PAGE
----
We have many roads named after military men and local forts, and a former federal arsenal. But who was the highest-ranking military person from this area? | You Had to Ask | Pittsburgh | Pittsburgh City Paper

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We have many roads named after military men and local forts, and a former federal arsenal. But who was the highest-ranking military person from this area?

Question submitted by: Robert Wertz

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Though he wasn't born here, probably the best answer to your question is Matthew B. Ridgway, who parachuted into France in 1944 and turned around the American war effort in North Korea. As if that wasn't enough experience with restive locals, he moved to Pittsburgh in 1955.

 

Ridgway was a native of Virginia -- but since his father was an Army colonel, the family moved around a lot. Before he settled down in Fox Chapel, he'd won just about every military commendation possible and earned a reputation for being the shrewdest American general since Civil War General Stonewall Jackson ... with the added benefit of fighting, unlike Jackson, for the right side.

 

In Word War II, Ridgway commanded the storied 82nd Airborne Division, one of the military's elite units. He led its attack on Sicily and its parachute drop into France during the D-Day invasion, and throughout these campaigns was noted for his tactical brilliance and personal bravery. Very personal bravery, it seems. "He'd stand in the middle of the road and urinate," one of his World War II contemporaries told David Halberstam in his book The Fifties. "I'd say, 'Matt, get the hell out of there. You'll get shot.' ... He was defiant. Even with his penis he was defiant."

 

Perhaps the Freudian overtones of this vignette are best passed over, especially as his nickname during the Korean War was "Iron Tits." According to a 1993 Post-Gazette obituary, the nickname derived from Ridgway's habit of carrying a hand grenade taped to his chest everywhere he went. Ridgway had actually suffered a heart attack in 1945 -- I guess being a general in World War II is kind of stressful -- but refused to be relieved of his duties. And he remained the polar opposite of an armchair general.

 

When Ridgway took over in the winter of 1950-51, the Chinese had rolled back much of its military advance. But Ridgway slogged along the trenches with his men, and inspired a demoralized army through sheer force of his example. Shortly after his arrival, the U.N. forces launched an offensive that pushed the North Koreans back to the 38th parallel in two months. By then, Ridgway had been put in charge of the entire war effort: President Harry Truman had canned Douglas MacArthur for insubordination, and for publicly calling for an all-out effort to wipe North Korea from the map.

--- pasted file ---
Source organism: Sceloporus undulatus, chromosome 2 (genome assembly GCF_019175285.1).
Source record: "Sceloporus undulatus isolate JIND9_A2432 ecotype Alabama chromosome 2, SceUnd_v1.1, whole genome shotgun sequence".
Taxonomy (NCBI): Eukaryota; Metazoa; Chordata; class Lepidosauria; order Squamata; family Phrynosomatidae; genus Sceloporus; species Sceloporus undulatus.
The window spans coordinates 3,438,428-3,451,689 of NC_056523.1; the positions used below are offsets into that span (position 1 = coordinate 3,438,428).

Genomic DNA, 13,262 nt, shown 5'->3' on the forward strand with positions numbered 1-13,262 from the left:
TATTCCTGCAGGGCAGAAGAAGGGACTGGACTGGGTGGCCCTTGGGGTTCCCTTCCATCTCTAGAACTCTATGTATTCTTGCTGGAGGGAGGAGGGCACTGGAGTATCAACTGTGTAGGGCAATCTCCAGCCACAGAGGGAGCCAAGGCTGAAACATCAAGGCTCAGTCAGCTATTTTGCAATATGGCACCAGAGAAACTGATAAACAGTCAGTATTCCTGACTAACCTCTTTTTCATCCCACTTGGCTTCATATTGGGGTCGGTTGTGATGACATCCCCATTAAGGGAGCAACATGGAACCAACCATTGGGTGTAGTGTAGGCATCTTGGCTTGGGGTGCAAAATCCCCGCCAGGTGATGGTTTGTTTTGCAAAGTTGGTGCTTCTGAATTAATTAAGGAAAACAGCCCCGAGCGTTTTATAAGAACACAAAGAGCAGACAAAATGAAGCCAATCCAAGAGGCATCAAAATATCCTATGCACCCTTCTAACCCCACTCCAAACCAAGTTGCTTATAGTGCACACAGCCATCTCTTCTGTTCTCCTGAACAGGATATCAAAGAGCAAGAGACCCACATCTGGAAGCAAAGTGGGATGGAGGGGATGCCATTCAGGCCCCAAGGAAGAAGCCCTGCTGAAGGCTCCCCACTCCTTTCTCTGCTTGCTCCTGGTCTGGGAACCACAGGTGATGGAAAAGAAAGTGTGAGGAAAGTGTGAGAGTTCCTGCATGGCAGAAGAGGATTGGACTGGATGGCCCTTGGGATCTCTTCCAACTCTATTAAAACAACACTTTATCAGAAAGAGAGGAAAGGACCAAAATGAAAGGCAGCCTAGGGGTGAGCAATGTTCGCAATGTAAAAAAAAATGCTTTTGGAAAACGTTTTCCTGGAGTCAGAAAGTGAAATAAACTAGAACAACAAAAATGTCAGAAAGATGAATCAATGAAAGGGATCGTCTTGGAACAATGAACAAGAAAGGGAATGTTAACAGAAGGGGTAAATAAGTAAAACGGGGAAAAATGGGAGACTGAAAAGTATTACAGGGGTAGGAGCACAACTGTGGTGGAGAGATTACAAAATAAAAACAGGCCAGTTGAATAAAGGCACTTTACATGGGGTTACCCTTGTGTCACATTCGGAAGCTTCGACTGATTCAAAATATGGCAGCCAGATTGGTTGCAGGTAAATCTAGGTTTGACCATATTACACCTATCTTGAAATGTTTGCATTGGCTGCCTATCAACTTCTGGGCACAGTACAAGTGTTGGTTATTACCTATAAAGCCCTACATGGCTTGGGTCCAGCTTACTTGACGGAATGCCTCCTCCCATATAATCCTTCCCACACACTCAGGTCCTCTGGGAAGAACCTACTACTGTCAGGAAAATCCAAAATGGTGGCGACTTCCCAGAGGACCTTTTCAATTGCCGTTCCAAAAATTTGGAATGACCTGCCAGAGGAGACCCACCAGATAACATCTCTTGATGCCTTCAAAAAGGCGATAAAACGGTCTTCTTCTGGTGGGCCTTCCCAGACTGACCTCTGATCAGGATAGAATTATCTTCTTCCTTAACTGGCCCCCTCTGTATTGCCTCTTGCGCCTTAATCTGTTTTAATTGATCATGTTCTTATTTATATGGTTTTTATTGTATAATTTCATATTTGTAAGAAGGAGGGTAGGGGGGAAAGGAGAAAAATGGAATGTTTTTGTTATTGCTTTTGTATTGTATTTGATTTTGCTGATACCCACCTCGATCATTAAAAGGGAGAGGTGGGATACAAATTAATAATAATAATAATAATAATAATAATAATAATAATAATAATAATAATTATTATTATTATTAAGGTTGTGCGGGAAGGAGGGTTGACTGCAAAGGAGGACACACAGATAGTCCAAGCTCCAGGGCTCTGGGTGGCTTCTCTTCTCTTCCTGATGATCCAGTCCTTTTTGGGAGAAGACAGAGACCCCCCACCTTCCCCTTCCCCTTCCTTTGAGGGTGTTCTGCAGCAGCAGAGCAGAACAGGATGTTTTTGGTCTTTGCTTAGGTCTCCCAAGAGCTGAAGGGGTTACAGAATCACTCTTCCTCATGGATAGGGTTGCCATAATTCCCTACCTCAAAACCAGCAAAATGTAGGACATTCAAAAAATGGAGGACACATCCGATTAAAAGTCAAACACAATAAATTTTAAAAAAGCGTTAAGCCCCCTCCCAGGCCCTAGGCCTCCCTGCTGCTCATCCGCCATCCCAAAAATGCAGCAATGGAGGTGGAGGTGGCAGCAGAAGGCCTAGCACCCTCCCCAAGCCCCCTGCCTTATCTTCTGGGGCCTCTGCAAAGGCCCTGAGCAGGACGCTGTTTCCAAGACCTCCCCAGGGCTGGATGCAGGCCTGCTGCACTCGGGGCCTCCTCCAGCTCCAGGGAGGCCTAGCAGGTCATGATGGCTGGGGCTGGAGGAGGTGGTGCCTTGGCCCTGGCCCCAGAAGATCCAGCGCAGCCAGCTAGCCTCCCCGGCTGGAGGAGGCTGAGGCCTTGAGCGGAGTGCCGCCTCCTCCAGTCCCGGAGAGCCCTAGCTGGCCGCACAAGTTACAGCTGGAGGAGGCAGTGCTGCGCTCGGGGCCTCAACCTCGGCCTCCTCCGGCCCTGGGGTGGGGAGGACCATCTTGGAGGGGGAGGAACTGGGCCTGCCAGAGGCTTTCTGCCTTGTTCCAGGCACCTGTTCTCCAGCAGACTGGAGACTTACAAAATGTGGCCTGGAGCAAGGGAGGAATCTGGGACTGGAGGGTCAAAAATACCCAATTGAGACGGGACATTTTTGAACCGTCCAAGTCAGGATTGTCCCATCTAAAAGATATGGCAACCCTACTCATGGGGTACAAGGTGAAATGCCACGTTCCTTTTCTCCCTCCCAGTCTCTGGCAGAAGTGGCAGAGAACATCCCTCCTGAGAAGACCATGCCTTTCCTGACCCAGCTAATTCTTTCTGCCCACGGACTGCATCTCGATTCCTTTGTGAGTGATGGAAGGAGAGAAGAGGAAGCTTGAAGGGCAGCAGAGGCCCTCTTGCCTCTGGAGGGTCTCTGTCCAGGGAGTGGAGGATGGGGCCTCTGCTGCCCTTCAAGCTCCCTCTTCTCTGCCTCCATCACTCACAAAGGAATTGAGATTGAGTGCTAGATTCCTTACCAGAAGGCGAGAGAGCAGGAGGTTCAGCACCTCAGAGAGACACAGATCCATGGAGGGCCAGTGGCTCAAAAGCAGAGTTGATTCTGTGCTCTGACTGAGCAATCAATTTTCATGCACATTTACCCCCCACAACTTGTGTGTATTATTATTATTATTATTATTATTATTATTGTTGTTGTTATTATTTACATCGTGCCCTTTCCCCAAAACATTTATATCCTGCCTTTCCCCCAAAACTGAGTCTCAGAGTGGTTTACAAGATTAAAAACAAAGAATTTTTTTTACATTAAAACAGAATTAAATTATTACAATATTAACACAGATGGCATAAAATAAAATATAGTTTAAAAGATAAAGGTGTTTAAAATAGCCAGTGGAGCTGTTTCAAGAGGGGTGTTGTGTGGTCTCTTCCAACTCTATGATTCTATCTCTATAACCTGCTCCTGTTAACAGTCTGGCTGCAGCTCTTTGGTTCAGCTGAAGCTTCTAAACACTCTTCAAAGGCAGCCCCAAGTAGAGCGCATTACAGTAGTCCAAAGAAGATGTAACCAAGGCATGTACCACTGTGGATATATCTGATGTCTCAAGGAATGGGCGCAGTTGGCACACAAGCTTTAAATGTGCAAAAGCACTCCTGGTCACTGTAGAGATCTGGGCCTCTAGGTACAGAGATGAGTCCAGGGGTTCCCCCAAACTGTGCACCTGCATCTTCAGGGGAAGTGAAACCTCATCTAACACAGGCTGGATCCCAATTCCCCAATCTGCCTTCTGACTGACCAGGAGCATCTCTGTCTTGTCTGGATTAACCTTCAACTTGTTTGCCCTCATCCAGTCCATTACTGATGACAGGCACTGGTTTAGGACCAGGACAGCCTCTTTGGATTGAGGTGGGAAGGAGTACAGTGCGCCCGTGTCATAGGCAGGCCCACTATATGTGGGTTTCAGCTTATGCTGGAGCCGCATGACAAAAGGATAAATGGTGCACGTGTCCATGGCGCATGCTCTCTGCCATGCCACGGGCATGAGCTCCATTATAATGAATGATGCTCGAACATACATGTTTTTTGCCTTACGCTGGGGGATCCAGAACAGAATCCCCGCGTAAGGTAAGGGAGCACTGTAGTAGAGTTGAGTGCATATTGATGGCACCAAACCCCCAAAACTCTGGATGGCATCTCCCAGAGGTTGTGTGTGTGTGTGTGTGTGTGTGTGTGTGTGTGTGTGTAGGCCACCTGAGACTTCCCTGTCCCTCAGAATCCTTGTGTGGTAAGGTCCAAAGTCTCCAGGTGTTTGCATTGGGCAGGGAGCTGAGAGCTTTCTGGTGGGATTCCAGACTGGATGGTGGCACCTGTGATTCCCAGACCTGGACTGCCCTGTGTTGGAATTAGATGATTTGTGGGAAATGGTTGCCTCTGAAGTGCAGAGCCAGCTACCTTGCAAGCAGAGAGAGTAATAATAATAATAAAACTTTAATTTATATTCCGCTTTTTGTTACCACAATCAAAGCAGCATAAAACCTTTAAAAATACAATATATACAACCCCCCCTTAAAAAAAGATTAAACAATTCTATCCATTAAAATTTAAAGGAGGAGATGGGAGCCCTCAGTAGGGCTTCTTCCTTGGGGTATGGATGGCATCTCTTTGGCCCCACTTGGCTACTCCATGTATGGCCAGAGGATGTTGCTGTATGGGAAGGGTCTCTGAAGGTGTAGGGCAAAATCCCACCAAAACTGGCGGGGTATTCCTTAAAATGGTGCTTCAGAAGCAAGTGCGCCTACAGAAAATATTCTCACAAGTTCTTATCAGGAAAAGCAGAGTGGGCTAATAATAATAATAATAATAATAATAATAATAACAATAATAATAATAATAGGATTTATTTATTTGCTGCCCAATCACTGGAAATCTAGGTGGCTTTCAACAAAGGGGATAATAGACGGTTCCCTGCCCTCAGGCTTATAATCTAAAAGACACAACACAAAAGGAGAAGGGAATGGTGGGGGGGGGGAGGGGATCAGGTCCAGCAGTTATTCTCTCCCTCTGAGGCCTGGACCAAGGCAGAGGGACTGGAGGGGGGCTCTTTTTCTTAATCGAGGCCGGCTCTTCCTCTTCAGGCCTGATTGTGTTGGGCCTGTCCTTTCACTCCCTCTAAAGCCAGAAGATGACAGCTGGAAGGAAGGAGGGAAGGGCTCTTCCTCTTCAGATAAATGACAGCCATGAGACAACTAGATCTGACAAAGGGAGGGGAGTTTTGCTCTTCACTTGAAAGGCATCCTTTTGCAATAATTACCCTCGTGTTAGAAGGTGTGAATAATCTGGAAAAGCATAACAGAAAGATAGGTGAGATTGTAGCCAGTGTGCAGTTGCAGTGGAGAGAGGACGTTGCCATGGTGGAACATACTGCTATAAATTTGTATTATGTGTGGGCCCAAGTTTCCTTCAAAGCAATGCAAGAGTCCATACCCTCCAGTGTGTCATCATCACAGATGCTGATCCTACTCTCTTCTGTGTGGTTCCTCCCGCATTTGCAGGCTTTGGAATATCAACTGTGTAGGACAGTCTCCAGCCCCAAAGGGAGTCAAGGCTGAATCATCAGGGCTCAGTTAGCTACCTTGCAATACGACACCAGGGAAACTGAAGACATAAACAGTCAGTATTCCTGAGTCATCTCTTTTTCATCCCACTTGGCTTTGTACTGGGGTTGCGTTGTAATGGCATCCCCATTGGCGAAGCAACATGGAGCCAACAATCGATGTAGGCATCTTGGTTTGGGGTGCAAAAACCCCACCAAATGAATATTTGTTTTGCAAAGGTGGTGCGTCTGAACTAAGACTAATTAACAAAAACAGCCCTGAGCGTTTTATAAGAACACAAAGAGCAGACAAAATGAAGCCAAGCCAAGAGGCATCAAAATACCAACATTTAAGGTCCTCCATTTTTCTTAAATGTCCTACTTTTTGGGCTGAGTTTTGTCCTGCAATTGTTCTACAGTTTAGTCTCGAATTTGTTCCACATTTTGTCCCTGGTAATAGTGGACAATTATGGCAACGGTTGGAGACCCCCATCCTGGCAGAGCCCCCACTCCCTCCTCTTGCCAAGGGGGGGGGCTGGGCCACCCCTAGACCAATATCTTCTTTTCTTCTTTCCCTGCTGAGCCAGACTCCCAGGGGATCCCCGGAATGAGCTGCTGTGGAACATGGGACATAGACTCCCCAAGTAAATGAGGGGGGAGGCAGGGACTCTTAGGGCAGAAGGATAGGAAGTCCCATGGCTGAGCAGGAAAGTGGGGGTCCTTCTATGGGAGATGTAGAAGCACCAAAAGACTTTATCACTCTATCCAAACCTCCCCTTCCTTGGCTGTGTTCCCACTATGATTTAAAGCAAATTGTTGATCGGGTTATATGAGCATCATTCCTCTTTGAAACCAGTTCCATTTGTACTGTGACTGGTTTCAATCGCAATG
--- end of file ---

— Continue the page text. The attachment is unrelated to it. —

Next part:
The war continued for two years after Ridgway's offensive, but the successful advance forced North Korea and the Chinese back to the bargaining table. Equally important, it convinced American war planners that nuclear weapons would not be necessary to win the war, as some believed at the time.

 

Perhaps as impressive as his exploits on the battlefield, though, was Ridgway's judgment about a battle that shouldn't be fought. Halberstam writes that as Eisenhower was contemplating military intervention in Vietnam, Ridgway was one of the most strident opponents of getting mired in the conflict. Ridgway "was unalterably opposed to ... the implication that wars could be fought quickly, easily, and antiseptically." In fact, Ridgway "sent a team of planners to Vietnam to find out what victory would take in terms of manpower. ... No one ordered the Ridgway report; he did it on his own because of a profound conviction that if you were going to send young men into battle, you had better know exactly what you were getting into." Partly on Ridgway's recommendation, President Eisenhower decided not to step up American military commitment in Vietnam, though as Ridgway would later note, Lyndon Johnson wasn't as good a listener. Ridgway had almost unlimited success in warfare, and yet never forgot that there are limits to what warfare can accomplish. It's too bad there aren't more in Washington like him today.

 

Ridgway himself worked in Washington for a few unhappy years. As Army chief of staff during the 1950s, he later recalled, he spent most of his time "defending the U.S. Army from actions by my superiors." Ridgway moved to Pittsburgh in 1955 to be the head of the Mellon Institute, which at the time was a center for industrial research. (His work here is commemorated by the fact that Pitt's Center for International Security Studies is named after him.) He also joined the boards of several local corporations, and lived out his retirement in Fox Chapel. 

 

MacArthur was wrong -- old soldiers do die, eventually. (And McArthur's drawing the Chinese into the Korean War wasn't such a bright idea either.) Ridgway died of heart failure in his home in 1993 at the age of 98: It only took his bad heart 48 years to catch up with him. He was buried at Arlington Cemetery, and his eulogy was delivered by none other than Colin Powell, who was then chairman of the Joint Chiefs of Staff.

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